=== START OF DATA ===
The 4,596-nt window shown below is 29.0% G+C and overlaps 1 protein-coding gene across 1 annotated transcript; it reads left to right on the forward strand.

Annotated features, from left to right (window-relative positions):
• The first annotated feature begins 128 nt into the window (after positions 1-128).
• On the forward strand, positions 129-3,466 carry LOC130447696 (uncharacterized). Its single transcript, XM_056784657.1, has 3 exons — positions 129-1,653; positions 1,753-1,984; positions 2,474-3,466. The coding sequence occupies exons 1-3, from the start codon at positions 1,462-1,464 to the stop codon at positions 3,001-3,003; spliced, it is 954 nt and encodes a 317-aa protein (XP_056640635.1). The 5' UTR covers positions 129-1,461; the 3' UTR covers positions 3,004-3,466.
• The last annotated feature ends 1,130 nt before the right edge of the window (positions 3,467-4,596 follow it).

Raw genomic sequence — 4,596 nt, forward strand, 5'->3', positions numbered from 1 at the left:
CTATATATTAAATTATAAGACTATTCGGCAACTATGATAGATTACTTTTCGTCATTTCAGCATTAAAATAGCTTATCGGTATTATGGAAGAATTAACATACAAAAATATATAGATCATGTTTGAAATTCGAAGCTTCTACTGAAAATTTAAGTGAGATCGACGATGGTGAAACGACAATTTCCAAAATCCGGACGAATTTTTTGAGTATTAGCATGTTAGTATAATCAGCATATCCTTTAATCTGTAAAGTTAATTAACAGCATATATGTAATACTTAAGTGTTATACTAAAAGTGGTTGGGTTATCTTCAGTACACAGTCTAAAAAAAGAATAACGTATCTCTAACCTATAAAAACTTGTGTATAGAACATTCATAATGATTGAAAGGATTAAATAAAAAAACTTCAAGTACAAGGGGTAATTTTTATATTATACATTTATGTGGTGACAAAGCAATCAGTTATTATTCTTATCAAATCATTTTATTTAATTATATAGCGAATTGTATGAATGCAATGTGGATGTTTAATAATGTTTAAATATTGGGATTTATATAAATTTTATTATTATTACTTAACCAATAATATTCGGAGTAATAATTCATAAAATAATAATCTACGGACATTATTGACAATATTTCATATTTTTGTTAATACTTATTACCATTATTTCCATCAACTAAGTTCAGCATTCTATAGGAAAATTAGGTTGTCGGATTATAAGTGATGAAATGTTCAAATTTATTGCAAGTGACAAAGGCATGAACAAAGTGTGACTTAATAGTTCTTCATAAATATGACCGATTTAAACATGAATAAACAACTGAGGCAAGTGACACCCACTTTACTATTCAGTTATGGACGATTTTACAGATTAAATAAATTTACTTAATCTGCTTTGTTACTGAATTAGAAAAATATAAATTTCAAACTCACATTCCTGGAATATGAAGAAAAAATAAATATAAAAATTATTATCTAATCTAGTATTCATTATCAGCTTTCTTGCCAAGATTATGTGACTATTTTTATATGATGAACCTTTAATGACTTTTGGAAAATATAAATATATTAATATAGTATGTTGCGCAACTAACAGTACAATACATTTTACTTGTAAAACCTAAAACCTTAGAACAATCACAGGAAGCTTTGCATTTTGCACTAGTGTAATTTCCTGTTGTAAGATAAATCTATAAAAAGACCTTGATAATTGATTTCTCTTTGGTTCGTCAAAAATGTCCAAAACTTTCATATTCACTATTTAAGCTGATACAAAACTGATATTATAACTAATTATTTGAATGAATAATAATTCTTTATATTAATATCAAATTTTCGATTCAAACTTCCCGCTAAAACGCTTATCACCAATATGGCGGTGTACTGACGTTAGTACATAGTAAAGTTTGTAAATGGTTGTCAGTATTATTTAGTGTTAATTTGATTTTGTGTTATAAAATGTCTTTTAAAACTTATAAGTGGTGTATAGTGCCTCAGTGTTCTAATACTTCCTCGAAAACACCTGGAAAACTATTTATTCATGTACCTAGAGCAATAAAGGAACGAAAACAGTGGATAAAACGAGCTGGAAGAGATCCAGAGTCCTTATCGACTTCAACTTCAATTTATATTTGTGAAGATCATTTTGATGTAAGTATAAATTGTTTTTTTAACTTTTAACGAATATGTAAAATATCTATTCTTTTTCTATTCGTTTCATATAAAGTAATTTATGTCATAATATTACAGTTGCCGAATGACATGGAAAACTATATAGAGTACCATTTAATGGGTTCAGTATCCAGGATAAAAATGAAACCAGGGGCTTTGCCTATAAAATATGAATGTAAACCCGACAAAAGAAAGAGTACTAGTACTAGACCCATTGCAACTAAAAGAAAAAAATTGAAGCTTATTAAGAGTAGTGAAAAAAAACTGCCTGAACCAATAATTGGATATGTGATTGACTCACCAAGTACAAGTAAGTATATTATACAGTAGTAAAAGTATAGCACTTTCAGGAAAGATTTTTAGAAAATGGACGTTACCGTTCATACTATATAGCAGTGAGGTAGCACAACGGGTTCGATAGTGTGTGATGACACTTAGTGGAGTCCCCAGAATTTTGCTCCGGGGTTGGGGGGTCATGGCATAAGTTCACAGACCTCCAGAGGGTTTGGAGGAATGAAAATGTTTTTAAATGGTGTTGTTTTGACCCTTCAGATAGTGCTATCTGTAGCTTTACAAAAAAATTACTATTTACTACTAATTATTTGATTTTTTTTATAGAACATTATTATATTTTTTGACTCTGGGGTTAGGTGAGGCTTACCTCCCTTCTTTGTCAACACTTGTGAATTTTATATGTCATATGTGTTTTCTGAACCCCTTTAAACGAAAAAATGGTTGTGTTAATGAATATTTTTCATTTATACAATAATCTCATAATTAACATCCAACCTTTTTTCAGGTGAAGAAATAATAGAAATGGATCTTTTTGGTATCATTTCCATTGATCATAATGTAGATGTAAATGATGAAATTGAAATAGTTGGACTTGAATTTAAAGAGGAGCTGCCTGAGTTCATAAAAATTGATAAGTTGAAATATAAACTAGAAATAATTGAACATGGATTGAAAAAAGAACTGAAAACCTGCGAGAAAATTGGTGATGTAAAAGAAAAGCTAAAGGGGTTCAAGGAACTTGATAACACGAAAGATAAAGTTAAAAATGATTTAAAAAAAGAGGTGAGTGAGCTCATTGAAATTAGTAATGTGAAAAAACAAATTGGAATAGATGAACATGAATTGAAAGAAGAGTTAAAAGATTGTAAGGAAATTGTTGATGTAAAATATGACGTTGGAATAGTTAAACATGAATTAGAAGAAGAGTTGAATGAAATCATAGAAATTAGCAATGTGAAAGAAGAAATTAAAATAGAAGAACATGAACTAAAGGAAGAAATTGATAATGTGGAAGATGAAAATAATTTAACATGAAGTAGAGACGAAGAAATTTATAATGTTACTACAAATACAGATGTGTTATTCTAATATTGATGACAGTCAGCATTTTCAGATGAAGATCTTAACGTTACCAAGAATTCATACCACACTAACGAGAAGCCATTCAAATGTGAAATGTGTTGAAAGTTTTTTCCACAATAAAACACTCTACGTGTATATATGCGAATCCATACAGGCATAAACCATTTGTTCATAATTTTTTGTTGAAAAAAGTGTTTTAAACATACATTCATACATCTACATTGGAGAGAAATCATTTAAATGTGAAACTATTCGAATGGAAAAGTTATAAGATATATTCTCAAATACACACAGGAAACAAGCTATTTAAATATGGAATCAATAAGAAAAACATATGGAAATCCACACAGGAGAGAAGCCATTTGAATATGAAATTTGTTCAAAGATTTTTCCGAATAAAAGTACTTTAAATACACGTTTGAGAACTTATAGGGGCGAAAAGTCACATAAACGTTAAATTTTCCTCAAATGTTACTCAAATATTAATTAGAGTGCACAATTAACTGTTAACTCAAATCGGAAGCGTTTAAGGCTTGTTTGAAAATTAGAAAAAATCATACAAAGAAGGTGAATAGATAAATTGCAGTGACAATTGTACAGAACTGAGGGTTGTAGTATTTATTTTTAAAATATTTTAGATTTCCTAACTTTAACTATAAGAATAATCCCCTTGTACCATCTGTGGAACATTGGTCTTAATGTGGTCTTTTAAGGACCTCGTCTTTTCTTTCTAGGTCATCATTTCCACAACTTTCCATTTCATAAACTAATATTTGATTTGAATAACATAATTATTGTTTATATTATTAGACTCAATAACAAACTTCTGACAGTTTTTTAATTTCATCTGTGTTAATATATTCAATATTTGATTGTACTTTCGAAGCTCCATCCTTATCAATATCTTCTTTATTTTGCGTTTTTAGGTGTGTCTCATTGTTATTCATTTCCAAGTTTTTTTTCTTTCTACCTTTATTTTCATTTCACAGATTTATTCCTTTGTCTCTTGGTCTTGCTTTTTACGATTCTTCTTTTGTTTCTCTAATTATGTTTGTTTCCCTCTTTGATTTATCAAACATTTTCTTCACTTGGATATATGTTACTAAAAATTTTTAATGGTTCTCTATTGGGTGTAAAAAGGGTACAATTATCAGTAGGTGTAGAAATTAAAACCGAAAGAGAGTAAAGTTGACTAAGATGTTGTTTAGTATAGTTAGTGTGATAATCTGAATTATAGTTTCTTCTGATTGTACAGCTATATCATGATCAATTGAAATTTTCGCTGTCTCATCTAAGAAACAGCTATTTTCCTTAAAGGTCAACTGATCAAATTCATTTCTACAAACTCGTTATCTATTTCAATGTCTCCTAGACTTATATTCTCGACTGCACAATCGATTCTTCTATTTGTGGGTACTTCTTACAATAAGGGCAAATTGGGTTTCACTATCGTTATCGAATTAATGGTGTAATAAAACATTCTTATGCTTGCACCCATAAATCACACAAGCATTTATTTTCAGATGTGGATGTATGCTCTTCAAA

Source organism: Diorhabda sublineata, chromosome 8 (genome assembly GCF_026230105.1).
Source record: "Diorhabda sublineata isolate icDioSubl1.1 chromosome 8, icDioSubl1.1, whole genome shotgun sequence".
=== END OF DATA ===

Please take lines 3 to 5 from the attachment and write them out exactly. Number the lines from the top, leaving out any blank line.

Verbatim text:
• The first annotated feature begins 128 nt into the window (after positions 1-128).
• On the forward strand, positions 129-3,466 carry LOC130447696 (uncharacterized). Its single transcript, XM_056784657.1, has 3 exons — positions 129-1,653; positions 1,753-1,984; positions 2,474-3,466. The coding sequence occupies exons 1-3, from the start codon at positions 1,462-1,464 to the stop codon at positions 3,001-3,003; spliced, it is 954 nt and encodes a 317-aa protein (XP_056640635.1). The 5' UTR covers positions 129-1,461; the 3' UTR covers positions 3,004-3,466.
• The last annotated feature ends 1,130 nt before the right edge of the window (positions 3,467-4,596 follow it).